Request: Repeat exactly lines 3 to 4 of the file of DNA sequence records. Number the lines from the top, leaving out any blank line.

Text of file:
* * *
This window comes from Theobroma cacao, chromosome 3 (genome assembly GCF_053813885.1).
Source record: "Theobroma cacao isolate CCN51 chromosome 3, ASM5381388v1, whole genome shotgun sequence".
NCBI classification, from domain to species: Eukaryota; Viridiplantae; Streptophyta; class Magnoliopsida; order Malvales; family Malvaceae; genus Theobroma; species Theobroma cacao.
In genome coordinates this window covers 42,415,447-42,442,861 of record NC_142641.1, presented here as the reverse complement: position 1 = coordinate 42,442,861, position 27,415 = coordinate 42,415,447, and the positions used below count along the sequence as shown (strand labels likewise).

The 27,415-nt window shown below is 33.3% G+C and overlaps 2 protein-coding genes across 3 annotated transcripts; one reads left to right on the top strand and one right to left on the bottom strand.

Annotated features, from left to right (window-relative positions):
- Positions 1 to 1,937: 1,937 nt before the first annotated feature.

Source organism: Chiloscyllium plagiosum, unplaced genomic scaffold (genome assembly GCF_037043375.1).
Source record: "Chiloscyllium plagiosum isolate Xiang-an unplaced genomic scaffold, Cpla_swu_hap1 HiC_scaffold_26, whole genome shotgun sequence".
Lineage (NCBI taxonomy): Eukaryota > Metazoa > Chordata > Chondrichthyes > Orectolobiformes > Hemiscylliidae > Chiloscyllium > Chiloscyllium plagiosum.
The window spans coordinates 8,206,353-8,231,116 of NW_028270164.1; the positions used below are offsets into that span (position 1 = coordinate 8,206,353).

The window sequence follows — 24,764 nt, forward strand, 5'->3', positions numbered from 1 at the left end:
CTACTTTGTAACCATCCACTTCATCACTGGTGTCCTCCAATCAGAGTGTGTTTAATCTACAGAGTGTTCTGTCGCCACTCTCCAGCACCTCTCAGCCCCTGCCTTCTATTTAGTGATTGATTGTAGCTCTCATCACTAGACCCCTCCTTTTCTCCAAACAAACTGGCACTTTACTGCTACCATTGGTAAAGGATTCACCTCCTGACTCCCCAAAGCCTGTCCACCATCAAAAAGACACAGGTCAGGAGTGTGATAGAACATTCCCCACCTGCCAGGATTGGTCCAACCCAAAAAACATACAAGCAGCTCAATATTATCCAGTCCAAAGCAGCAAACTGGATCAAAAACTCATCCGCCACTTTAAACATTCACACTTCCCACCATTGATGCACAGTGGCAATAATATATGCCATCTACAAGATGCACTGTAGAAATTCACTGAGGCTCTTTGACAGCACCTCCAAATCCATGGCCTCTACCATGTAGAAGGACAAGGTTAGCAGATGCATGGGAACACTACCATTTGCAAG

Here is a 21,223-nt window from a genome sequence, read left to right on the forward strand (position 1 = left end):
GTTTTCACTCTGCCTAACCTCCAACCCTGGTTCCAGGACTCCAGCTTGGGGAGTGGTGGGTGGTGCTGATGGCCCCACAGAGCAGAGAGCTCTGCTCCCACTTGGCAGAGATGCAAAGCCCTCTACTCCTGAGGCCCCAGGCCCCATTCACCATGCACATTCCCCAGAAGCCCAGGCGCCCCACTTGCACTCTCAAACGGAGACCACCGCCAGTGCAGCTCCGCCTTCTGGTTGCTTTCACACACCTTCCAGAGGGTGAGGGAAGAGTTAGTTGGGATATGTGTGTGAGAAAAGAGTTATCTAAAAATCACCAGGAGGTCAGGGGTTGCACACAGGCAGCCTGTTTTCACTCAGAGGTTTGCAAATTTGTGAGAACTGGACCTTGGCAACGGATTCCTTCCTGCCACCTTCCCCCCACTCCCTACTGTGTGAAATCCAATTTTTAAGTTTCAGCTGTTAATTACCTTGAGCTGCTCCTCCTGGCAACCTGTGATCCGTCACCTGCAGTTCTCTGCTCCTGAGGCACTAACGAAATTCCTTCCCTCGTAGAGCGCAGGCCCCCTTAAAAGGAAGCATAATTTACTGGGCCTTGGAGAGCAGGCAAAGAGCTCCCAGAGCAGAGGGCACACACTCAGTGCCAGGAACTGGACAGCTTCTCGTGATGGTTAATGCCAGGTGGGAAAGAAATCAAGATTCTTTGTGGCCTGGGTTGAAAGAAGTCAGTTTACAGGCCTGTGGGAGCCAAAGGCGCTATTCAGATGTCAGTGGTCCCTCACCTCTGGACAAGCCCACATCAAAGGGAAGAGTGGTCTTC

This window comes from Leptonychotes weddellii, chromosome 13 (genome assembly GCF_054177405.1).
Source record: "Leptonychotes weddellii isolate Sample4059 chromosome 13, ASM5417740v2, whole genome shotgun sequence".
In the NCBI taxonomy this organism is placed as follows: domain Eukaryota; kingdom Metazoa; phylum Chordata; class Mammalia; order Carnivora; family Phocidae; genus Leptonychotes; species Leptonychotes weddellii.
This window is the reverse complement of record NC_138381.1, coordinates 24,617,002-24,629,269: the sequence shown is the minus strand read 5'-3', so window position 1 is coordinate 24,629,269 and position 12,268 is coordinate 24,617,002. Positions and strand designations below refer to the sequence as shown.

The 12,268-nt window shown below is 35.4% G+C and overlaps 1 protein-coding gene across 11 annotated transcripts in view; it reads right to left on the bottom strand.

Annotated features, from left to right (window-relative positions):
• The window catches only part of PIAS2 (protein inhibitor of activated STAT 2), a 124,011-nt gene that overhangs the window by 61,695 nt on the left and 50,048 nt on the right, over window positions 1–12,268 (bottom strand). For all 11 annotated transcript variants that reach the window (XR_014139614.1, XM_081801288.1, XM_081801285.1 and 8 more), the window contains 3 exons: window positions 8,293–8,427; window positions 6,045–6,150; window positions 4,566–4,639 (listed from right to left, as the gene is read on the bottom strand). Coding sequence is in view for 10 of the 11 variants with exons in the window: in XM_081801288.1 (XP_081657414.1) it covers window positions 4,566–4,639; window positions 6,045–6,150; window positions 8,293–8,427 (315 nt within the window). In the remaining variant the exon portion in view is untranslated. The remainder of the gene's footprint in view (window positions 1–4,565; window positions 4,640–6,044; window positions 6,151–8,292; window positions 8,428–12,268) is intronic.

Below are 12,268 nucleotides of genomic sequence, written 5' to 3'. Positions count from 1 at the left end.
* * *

NCBI classification, from domain to species: Eukaryota; Viridiplantae; Streptophyta; class Magnoliopsida; order Malvales; family Malvaceae; genus Theobroma; species Theobroma cacao.
In genome coordinates this window covers 42,415,447-42,442,861 of record NC_142641.1, presented here as the reverse complement: position 1 = coordinate 42,442,861, position 27,415 = coordinate 42,415,447, and the positions used below count along the sequence as shown (strand labels likewise).